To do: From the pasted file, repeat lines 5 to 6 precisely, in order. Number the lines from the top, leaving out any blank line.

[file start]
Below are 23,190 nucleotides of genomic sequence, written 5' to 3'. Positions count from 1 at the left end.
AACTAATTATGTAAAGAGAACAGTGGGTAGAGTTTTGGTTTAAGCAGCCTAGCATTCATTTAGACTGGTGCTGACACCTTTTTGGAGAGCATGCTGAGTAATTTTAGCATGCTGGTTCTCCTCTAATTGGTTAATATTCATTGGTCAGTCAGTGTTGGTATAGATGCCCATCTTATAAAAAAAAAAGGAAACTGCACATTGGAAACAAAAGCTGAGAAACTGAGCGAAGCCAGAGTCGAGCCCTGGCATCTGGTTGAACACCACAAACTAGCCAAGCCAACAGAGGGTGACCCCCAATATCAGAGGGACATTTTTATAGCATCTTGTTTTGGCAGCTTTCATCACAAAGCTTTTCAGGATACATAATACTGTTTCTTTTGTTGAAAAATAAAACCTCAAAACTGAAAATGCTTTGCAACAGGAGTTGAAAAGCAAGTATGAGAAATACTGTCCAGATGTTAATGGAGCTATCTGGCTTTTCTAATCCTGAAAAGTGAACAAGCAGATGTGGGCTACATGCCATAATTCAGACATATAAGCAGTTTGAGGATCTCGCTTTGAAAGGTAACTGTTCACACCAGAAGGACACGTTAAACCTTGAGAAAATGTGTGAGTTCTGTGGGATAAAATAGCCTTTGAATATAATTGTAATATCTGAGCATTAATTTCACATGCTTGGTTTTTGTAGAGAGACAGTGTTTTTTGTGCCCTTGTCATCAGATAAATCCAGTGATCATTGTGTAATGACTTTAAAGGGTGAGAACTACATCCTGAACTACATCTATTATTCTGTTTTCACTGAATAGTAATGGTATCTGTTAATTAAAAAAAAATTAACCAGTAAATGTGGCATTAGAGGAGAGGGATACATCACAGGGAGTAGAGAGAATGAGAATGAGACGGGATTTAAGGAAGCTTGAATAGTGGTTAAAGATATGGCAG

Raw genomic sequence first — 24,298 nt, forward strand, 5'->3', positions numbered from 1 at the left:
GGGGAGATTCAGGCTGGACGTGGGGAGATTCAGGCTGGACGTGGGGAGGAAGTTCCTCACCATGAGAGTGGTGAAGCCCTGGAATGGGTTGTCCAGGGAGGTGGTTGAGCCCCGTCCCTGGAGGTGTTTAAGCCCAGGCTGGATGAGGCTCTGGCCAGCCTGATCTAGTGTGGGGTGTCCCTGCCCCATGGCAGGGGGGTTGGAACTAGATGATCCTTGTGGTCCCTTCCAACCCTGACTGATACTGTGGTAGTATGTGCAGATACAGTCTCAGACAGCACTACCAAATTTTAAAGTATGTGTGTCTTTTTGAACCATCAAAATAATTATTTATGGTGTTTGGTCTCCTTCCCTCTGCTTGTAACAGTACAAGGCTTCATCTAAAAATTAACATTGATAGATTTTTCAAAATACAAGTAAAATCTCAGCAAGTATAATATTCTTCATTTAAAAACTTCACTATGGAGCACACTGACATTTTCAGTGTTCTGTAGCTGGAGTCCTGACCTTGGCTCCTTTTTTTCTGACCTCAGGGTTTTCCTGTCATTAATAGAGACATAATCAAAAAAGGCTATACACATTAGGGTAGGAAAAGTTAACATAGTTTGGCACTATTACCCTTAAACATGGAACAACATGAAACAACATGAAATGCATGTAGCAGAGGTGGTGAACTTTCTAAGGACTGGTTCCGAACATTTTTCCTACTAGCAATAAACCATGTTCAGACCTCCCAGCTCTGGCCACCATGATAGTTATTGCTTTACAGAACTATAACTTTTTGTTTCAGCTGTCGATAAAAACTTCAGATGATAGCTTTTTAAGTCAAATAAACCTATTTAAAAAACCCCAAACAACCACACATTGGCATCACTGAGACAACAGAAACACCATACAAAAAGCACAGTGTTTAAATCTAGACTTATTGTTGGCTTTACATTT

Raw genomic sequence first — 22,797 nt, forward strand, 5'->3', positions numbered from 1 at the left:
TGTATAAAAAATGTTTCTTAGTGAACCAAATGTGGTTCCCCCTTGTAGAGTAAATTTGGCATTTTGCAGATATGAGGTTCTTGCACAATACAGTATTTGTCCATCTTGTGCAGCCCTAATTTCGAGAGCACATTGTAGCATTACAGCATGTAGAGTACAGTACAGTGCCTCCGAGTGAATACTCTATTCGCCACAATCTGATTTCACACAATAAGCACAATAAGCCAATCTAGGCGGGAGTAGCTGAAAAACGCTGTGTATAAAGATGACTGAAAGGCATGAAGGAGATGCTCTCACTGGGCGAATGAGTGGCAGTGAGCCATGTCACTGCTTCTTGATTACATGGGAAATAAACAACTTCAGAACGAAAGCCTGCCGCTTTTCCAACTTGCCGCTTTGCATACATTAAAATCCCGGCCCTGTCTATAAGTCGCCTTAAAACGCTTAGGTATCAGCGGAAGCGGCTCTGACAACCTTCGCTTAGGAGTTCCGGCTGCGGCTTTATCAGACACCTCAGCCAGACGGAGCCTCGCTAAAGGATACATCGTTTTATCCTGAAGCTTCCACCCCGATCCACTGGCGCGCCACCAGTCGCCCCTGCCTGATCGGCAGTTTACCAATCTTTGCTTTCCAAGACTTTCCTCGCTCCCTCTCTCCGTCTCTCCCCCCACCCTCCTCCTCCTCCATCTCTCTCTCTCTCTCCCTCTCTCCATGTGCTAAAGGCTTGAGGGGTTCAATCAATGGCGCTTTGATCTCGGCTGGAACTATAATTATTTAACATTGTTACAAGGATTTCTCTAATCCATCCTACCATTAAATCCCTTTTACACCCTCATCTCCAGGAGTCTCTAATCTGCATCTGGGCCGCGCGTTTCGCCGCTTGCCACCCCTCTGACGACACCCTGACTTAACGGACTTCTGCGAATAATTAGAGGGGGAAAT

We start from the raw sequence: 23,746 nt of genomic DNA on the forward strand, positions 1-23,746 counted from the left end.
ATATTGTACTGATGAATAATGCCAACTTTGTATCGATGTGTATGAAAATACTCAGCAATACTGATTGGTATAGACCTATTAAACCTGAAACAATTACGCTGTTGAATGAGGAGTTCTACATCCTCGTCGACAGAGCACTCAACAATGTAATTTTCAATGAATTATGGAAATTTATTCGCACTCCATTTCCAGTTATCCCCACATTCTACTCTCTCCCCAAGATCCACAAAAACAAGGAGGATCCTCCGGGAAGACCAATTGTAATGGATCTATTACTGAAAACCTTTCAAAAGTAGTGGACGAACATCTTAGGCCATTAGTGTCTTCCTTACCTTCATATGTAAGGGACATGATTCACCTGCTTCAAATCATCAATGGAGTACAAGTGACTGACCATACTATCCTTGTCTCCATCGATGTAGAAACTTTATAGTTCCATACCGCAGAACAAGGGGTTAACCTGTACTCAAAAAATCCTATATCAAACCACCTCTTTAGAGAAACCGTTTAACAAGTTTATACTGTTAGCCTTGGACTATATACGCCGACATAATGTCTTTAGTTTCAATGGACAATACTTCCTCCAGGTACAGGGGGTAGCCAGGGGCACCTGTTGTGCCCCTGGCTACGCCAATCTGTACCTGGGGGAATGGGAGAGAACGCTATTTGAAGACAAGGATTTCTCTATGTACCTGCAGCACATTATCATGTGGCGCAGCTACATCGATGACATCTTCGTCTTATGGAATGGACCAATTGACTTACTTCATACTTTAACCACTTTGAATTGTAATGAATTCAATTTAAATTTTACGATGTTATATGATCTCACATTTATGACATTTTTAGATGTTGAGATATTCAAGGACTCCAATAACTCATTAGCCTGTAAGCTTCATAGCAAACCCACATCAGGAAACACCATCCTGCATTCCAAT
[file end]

Raw genomic sequence first — 22,797 nt, forward strand, 5'->3', positions numbered from 1 at the left:
TGTATAAAAAATGTTTCTTAGTGAACCAAATGTGGTTCCCCCTTGTAGAGTAAATTTGGCATTTTGCAGATATGAGGTTCTTGCACAATACAGTATTTGTCCATCTTGTGCAGCCCTAATTTCGAGAGCACATTGTAGCATTACAGCATGTAGAGTACAGTACAGTGCCTCCGAGTGAATACTCTATTCGCCACAATCTGATTTCACACAATAAGCACAATAAGCCAATCTAGGCGGGAGTAGCTGAAAAACGCTGTGTATAAAGATGACTGAAAGGCATGAAGGAGATGCTCTCACTGGGCGAATGAGTGGCAGTGAGCCATGTCACTGCTTCTTGATTACATGGGAAATAAACAACTTCAGAACGAAAGCCTGCCGCTTTTCCAACTTGCCGCTTTGCATACATTAAAATCCCGGCCCTGTCTATAAGTCGCCTTAAAACGCTTAGGTATCAGCGGAAGCGGCTCTGACAACCTTCGCTTAGGAGTTCCGGCTGCGGCTTTATCAGACACCTCAGCCAGACGGAGCCTCGCTAAAGGATACATCGTTTTATCCTGAAGCTTCCACCCCGATCCACTGGCGCGCCACCAGTCGCCCCTGCCTGATCGGCAGTTTACCAATCTTTGCTTTCCAAGACTTTCCTCGCTCCCTCTCTCCGTCTCTCCCCCCACCCTCCTCCTCCTCCATCTCTCTCTCTCTCTCCCTCTCTCCATGTGCTAAAGGCTTGAGGGGTTCAATCAATGGCGCTTTGATCTCGGCTGGAACTATAATTATTTAACATTGTTACAAGGATTTCTCTAATCCATCCTACCATTAAATCCCTTTTACACCCTCATCTCCAGGAGTCTCTAATCTGCATCTGGGCCGCGCGTTTCGCCGCTTGCCACCCCTCTGACGACACCCTGACTTAACGGACTTCTGCGAATAATTAGAGGGGGAAAT